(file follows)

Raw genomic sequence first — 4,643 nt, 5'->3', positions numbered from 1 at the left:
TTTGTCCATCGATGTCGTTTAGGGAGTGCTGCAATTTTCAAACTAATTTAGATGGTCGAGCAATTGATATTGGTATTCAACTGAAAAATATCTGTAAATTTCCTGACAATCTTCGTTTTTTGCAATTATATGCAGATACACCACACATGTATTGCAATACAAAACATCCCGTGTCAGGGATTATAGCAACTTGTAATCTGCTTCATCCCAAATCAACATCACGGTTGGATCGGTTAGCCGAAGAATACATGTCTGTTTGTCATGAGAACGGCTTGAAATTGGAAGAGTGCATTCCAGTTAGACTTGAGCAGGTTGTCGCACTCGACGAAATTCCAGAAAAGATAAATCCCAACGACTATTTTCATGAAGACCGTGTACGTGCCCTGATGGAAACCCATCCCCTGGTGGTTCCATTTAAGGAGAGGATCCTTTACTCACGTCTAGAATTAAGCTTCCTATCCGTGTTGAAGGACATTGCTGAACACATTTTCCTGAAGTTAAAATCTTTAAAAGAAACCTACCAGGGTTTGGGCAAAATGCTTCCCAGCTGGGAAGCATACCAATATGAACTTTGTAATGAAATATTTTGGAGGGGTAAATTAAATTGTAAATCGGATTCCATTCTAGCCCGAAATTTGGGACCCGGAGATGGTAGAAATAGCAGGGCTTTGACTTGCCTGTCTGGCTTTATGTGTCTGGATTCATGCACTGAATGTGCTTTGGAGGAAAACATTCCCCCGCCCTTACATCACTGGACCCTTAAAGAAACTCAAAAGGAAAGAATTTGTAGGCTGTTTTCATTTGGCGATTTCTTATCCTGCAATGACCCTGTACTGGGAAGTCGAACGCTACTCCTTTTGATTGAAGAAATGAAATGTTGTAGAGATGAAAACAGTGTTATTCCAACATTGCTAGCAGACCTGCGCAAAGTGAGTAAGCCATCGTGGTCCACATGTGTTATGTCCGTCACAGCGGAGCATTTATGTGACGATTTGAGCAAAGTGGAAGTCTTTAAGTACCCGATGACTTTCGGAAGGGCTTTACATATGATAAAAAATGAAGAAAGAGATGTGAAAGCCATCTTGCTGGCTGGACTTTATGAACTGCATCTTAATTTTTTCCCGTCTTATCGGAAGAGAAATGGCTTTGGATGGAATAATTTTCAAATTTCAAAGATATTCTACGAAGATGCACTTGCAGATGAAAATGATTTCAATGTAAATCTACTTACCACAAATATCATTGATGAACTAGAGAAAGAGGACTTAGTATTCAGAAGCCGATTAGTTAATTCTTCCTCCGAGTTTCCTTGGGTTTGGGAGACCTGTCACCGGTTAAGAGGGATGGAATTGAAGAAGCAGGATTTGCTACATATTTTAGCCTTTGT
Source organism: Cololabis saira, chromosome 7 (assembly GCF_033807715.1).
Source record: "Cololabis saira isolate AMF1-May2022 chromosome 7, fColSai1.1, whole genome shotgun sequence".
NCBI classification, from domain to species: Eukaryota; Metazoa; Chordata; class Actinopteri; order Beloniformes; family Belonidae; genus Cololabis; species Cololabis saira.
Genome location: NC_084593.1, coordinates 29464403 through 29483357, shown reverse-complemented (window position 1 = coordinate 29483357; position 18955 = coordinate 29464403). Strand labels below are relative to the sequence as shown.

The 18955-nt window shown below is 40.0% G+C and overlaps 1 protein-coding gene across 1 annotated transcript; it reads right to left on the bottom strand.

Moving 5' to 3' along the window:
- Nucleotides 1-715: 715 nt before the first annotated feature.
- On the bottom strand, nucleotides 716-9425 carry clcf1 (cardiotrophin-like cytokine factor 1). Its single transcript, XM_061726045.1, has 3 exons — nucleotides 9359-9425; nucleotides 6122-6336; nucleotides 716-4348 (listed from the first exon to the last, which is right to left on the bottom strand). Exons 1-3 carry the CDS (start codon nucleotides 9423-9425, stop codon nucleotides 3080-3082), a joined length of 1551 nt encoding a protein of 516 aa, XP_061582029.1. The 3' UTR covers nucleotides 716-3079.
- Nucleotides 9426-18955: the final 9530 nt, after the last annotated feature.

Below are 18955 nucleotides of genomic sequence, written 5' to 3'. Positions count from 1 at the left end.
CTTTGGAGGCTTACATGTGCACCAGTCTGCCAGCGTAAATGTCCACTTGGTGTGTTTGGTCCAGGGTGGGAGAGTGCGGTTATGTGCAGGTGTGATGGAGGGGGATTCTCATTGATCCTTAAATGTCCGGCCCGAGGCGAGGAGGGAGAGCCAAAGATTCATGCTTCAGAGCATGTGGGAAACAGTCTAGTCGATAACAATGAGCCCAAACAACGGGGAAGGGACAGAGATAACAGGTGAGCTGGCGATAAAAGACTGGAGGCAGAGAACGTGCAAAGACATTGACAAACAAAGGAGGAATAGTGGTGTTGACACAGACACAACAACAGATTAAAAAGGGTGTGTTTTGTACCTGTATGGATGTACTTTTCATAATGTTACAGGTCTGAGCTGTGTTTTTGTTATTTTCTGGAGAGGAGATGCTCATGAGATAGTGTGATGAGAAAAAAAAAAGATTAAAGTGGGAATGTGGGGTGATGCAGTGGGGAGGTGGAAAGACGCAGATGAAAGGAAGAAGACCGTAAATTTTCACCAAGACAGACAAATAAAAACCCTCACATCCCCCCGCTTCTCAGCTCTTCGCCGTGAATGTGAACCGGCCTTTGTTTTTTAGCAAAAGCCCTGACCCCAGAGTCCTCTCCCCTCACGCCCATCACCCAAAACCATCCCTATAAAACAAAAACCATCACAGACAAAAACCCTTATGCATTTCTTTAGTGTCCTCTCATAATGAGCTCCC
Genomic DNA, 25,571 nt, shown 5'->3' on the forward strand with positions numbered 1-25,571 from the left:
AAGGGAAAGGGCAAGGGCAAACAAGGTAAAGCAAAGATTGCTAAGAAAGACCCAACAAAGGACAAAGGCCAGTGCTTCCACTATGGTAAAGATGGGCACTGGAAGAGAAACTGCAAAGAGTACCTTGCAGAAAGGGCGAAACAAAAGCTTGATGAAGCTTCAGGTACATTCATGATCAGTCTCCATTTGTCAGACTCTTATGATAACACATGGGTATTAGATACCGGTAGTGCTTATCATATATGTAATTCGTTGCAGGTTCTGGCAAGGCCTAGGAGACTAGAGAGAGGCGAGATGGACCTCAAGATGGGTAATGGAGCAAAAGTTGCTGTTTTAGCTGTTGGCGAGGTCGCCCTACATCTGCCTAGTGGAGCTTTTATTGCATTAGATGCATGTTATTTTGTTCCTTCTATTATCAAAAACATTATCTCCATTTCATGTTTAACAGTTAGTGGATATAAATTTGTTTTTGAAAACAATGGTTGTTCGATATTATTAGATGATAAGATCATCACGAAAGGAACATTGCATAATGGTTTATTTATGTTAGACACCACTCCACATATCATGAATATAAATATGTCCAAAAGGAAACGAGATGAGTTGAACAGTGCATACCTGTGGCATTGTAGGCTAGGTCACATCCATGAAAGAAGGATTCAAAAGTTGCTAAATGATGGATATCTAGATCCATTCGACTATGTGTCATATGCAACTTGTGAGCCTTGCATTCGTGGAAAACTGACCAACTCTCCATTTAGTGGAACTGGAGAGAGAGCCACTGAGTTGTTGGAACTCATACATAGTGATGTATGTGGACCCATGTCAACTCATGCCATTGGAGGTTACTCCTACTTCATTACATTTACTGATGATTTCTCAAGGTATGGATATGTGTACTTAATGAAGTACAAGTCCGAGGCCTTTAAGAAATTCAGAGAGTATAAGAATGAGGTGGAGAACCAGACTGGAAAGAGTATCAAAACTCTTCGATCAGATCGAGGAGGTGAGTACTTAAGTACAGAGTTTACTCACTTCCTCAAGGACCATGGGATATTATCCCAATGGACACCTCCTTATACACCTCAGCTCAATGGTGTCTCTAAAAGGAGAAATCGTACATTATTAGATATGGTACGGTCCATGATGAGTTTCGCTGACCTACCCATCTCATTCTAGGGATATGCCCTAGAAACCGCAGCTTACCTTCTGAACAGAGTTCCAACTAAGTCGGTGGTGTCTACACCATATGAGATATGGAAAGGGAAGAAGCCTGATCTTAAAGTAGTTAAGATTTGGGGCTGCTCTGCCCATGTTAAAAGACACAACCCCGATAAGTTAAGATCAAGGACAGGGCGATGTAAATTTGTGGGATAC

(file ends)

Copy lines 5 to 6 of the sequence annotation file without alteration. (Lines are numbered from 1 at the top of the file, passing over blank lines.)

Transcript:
NCBI classification, from domain to species: Eukaryota; Metazoa; Chordata; class Actinopteri; order Beloniformes; family Belonidae; genus Cololabis; species Cololabis saira.
Genome location: NC_084593.1, coordinates 29464403 through 29483357, shown reverse-complemented (window position 1 = coordinate 29483357; position 18955 = coordinate 29464403). Strand labels below are relative to the sequence as shown.